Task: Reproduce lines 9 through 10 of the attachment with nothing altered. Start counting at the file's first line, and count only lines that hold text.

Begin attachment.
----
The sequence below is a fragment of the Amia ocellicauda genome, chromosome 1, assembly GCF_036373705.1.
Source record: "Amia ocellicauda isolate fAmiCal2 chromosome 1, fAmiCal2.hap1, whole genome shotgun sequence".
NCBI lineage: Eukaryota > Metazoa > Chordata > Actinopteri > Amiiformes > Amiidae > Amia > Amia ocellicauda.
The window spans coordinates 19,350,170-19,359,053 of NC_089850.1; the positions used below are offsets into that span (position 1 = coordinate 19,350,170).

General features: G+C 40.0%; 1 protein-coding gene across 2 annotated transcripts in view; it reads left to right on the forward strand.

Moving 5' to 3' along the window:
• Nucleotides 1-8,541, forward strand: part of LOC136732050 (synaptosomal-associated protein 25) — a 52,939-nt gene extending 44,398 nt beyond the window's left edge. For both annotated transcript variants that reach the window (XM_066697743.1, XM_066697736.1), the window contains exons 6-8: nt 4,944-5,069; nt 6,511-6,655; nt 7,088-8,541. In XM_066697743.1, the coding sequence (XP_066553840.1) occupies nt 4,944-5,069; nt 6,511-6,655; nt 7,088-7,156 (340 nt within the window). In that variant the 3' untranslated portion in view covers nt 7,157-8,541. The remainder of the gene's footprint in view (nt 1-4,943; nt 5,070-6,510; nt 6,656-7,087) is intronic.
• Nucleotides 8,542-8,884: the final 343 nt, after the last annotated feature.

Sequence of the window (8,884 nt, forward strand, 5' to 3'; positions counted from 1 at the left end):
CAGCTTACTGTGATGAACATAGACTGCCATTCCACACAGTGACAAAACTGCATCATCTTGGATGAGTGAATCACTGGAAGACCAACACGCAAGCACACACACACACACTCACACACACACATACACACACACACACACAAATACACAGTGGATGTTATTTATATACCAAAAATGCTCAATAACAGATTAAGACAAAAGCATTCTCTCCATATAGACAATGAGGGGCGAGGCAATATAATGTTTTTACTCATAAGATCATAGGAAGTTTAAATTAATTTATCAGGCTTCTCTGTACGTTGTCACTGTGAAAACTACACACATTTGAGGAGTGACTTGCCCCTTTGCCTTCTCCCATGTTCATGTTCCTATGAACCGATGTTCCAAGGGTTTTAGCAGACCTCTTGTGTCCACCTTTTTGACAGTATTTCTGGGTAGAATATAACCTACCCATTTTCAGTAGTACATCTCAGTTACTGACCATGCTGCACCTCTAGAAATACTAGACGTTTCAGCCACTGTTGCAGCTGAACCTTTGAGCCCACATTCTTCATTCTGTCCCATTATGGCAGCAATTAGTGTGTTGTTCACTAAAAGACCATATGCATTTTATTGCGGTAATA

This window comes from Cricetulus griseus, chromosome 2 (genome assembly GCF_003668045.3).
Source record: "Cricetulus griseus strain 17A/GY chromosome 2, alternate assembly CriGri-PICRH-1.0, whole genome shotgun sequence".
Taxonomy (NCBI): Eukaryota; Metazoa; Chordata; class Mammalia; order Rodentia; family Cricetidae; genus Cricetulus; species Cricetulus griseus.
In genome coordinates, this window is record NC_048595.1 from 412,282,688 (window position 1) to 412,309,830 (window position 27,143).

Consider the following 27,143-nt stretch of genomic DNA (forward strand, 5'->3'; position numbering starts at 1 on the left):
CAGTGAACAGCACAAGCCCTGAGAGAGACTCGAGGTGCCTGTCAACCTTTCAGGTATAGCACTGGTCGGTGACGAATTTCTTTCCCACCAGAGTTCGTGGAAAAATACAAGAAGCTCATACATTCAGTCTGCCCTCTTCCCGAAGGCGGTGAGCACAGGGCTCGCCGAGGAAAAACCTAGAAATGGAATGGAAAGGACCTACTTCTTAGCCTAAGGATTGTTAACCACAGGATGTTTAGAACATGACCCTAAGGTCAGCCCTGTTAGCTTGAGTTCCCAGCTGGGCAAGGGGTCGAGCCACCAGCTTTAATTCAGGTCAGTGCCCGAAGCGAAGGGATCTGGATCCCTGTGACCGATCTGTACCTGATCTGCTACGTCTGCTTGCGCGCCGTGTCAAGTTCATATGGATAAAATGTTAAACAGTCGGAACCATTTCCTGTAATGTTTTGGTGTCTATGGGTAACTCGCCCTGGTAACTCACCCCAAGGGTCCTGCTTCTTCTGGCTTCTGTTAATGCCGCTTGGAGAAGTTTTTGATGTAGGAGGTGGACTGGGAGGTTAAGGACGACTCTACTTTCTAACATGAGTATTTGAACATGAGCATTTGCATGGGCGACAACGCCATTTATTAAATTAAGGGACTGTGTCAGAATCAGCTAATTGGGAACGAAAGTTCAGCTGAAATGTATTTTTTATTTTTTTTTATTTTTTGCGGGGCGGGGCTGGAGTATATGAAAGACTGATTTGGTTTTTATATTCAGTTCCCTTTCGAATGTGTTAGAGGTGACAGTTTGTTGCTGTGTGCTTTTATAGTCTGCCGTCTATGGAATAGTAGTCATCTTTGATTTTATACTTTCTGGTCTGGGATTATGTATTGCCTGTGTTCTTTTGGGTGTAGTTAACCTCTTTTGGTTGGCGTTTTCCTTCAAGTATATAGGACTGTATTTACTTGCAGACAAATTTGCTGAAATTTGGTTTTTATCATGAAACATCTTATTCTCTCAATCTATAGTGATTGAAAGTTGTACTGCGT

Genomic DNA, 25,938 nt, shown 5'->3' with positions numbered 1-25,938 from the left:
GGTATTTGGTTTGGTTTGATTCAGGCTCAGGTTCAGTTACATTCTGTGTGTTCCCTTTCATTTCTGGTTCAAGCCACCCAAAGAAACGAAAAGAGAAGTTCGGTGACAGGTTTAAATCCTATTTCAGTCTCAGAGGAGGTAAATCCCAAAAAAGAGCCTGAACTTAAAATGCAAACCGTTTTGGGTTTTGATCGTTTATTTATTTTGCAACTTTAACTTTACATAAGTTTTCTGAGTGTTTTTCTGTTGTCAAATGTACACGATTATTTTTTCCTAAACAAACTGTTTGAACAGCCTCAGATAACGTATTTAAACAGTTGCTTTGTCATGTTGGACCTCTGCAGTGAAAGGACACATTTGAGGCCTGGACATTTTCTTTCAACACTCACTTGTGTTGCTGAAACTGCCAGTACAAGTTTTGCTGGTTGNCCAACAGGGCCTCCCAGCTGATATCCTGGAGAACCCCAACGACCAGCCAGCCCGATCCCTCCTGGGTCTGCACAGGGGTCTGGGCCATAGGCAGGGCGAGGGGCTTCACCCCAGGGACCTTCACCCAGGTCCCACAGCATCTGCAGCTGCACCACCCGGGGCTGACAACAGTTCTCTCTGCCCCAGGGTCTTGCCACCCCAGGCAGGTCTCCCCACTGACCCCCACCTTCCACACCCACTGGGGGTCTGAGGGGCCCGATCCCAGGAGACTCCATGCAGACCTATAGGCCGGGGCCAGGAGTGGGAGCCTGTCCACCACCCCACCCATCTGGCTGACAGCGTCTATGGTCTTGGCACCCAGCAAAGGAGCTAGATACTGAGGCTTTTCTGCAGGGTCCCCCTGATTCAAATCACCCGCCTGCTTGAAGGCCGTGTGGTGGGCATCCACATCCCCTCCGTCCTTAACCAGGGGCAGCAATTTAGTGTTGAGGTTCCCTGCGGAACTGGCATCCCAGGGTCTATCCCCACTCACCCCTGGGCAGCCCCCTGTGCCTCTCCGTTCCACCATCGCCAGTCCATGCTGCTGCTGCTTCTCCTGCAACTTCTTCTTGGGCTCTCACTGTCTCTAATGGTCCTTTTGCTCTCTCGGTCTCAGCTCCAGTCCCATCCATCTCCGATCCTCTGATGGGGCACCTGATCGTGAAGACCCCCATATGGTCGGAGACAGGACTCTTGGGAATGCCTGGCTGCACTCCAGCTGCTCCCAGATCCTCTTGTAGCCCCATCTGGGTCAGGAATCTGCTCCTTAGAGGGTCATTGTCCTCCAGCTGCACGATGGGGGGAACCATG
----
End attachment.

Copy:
Sequence of the window (8,884 nt, forward strand, 5' to 3'; positions counted from 1 at the left end):
CAGCTTACTGTGATGAACATAGACTGCCATTCCACACAGTGACAAAACTGCATCATCTTGGATGAGTGAATCACTGGAAGACCAACACGCAAGCACACACACACACACTCACACACACACATACACACACACACACACAAATACACAGTGGATGTTATTTATATACCAAAAATGCTCAATAACAGATTAAGACAAAAGCATTCTCTCCATATAGACAATGAGGGGCGAGGCAATATAATGTTTTTACTCATAAGATCATAGGAAGTTTAAATTAATTTATCAGGCTTCTCTGTACGTTGTCACTGTGAAAACTACACACATTTGAGGAGTGACTTGCCCCTTTGCCTTCTCCCATGTTCATGTTCCTATGAACCGATGTTCCAAGGGTTTTAGCAGACCTCTTGTGTCCACCTTTTTGACAGTATTTCTGGGTAGAATATAACCTACCCATTTTCAGTAGTACATCTCAGTTACTGACCATGCTGCACCTCTAGAAATACTAGACGTTTCAGCCACTGTTGCAGCTGAACCTTTGAGCCCACATTCTTCATTCTGTCCCATTATGGCAGCAATTAGTGTGTTGTTCACTAAAAGACCATATGCATTTTATTGCGGTAATA